Russian Federation. The year was characterized by growing
economy, more concentration of power in the Kremlin and
hardening foreign policy rhetoric. At the same time, the
nomination of Dmitry Medvedev as presidential candidate was
seen as a sign of possible liberalization.
The energy conflict with the neighboring countries
continued. At the turn of the year, the Russian Federation
imposed export tax on the oil to Belarus, which responded by
taxing Russian crude oil exported to Western Europe through
Belarus. Then the Russian Federation temporarily closed one
of the world's largest crude oil pipelines to, among other
things, Poland and Germany. The EU reacted strongly,
explaining that the Russian Federation risked its reputation
as an oil and gas supplier.
to CountryAAH, the Russian Federation's relationship with the EU was
also strained by the Russian import stop for meat from
Poland - which was repealed at the end of the year - and by
the Russian Federation's treatment of Estonia, when the
Tallinn government moved a Soviet war monument in the
spring. In Moscow, Putin-loyal youths from the Nazi movement
were allowed to besiege the Estonian Embassy and attack the
ambassador. Russian deliveries of i.a. oil and coal across
the border with Estonia were withdrawn. Both the EU and NATO
condemned the Russian Federation's actions.
At the same time as the Russian Federation strengthened
its relationship with China through a series of major trade
agreements, relations with the United States significantly
strengthened. The contradictions included the issue of
Kosovo's independence and the Middle East crisis hardeners
such as Iraq, Iran, Syria and Gaza. With the United Kingdom,
the Russian Federation ended up in an infectious diplomatic
quarrel over the British demand for extradition of a man
suspected of having murdered former agent Aleksandr
Litvinenko in London in 2006.
Georgia in August accused the Russian Federation of
bombing Georgian territory. There, too, there was diplomatic
trouble. But before the end of the year, the Russian
Federation met Georgia's old requirements and withdrew the
last military forces that have existed in neighboring
countries since the Soviet era.
The most serious conflict between the Russian Federation
and the United States concerned the US plans to deploy an
anti-robot system in Poland and the Czech Republic.
President Putin accused the United States of changing the
balance of power through new armor and provoking "an
unspecified response." As a possible Russian answer, it was
mentioned that robots could be deployed in Kaliningrad.
During the year, Moscow announced a major military
upgrading, including greatly increased number of nuclear
weapons robots. After years of weak economy, since 2001, the
Russian Federation had quadrupled its military budget by oil
revenues. After 15 years, the Russian Federation resumed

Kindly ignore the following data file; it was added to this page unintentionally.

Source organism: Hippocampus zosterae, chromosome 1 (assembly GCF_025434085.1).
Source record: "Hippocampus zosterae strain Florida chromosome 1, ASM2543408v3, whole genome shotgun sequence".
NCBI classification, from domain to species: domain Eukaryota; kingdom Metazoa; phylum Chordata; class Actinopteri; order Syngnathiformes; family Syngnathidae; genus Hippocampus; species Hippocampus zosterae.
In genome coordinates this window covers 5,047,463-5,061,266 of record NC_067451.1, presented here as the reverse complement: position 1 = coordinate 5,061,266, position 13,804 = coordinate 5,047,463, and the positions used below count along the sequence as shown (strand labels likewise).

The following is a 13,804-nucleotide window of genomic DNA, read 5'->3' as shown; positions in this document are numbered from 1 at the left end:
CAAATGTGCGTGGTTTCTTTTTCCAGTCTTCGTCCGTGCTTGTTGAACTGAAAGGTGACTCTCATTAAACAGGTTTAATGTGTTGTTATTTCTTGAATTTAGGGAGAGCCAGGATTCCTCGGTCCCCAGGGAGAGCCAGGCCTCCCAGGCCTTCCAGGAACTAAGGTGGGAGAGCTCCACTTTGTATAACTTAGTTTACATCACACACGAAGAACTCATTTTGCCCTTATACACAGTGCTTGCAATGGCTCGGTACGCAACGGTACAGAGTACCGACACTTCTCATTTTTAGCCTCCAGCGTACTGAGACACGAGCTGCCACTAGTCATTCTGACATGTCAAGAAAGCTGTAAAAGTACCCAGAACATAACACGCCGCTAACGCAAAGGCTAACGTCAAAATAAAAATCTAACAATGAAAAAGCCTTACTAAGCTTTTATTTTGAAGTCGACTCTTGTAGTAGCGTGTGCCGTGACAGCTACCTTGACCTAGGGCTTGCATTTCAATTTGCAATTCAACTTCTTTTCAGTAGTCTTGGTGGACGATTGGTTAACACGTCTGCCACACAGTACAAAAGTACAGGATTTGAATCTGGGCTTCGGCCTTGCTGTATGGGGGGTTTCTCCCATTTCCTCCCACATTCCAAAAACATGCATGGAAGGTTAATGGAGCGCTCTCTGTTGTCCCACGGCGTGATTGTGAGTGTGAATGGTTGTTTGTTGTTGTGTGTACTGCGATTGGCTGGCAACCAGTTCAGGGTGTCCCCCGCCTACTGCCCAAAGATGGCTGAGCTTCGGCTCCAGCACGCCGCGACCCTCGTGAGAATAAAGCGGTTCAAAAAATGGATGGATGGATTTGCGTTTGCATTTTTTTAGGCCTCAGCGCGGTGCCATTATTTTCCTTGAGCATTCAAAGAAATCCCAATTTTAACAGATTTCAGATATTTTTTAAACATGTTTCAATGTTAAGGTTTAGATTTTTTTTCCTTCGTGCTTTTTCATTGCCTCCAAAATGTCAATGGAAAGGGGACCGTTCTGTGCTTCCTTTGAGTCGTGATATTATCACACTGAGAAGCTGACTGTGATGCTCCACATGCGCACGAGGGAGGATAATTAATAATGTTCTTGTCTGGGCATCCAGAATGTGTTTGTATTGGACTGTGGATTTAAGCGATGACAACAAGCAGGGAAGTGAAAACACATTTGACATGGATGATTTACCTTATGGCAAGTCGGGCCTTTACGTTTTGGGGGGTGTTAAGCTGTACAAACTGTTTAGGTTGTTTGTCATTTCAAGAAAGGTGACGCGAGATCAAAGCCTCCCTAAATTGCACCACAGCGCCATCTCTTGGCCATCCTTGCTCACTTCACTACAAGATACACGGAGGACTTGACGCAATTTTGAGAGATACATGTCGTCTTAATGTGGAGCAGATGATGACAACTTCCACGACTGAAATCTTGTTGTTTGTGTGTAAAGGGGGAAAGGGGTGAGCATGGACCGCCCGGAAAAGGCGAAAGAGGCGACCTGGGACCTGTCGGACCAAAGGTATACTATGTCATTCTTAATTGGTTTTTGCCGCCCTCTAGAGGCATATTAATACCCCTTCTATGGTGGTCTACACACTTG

flights with strategic bombers far outside its own territory
and ships from the Russian fleet were sent to the
During the year, the Russian Federation withdrew from
participation in the so-called CFE agreement, which limits
the size of conventional military forces in Europe. The
agreement had been signed by Russia, while NATO countries
refused and demanded that R. first withdraw his military
from Georgia and Moldova. Moscow also threatened to suspend
the application of the medium-range nuclear weapons
agreement, unless the United States ratifies the CFE
agreement and backs away from plans for robot shields in
Poland and the Czech Republic.
During the year, a new Russian opposition movement
emerged, the Second Russia, a diverse collection from right
to left united in the quest to remove Putin from power.
Former chess world champion Garri Kasparov became the front
figure of the movement. But protest rallies were brutally
met by riot police and many protesters were arrested.
In August, ten people were arrested on suspicion of
participating in the murder of journalist Anna Politkovskaja
in 2006. about Chechens, police officers and a senior
lieutenant in the FSB security service. Nine of those
arrested were charged.
In September, surprising Prime Minister Michail Fradkov
and the entire government resigned. For new prime minister,
President Putin appointed the relatively unknown Viktor
Zubkov, who declared that he could run for office in the
2008 presidential election. He also explained that it was
conceivable that he would become prime minister after the
presidential election. Some analysts said Putin planned to
bring power to the head of government and lose the office of
president in importance.
All opposition was put in place before the December
parliamentary elections. The electoral system had been
changed by abolishing one-man constituencies, the threshold
for entering Parliament had been raised from 5 to 7 per cent
and so-called electoral unions had been banned. Thus, the
opportunities of the less liberal parties to cooperate or to
enter on their own had been neglected. In addition, United
Russia dominated in the state-controlled media. Garri
Kasparov et al. opposition leaders and a large number of
protesters were arrested temporarily just before the
election and the police raided an office belonging to the
Second Russia. At his mass meetings, President Putin
attacked the opposition's representatives very harshly,
calling them "jackals" who wanted to give power to shady
foreign forces. The Nasji mass movement, called Putin Youth,